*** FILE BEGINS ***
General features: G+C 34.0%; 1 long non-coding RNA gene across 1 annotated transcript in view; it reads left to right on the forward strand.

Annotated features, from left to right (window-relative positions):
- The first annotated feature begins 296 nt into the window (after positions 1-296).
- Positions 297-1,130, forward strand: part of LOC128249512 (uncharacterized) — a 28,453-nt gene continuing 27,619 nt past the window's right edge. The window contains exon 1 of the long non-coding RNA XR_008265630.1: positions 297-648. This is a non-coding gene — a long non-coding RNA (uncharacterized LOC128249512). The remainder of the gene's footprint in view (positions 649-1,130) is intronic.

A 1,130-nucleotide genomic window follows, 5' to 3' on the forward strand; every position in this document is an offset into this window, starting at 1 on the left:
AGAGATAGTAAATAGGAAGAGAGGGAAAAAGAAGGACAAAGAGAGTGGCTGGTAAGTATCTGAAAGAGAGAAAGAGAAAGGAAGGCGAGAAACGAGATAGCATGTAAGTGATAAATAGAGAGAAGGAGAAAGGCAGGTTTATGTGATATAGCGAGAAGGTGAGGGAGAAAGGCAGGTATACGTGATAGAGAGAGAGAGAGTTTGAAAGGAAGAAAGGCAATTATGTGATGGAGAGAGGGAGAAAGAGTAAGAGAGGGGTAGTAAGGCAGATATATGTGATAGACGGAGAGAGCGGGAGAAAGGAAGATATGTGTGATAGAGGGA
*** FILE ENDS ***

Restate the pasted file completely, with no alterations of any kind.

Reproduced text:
General features: G+C 34.0%; 1 long non-coding RNA gene across 1 annotated transcript in view; it reads left to right on the forward strand.

Annotated features, from left to right (window-relative positions):
- The first annotated feature begins 296 nt into the window (after positions 1-296).
- Positions 297-1,130, forward strand: part of LOC128249512 (uncharacterized) — a 28,453-nt gene continuing 27,619 nt past the window's right edge. The window contains exon 1 of the long non-coding RNA XR_008265630.1: positions 297-648. This is a non-coding gene — a long non-coding RNA (uncharacterized LOC128249512). The remainder of the gene's footprint in view (positions 649-1,130) is intronic.

A 1,130-nucleotide genomic window follows, 5' to 3' on the forward strand; every position in this document is an offset into this window, starting at 1 on the left:
AGAGATAGTAAATAGGAAGAGAGGGAAAAAGAAGGACAAAGAGAGTGGCTGGTAAGTATCTGAAAGAGAGAAAGAGAAAGGAAGGCGAGAAACGAGATAGCATGTAAGTGATAAATAGAGAGAAGGAGAAAGGCAGGTTTATGTGATATAGCGAGAAGGTGAGGGAGAAAGGCAGGTATACGTGATAGAGAGAGAGAGAGTTTGAAAGGAAGAAAGGCAATTATGTGATGGAGAGAGGGAGAAAGAGTAAGAGAGGGGTAGTAAGGCAGATATATGTGATAGACGGAGAGAGCGGGAGAAAGGAAGATATGTGTGATAGAGGGA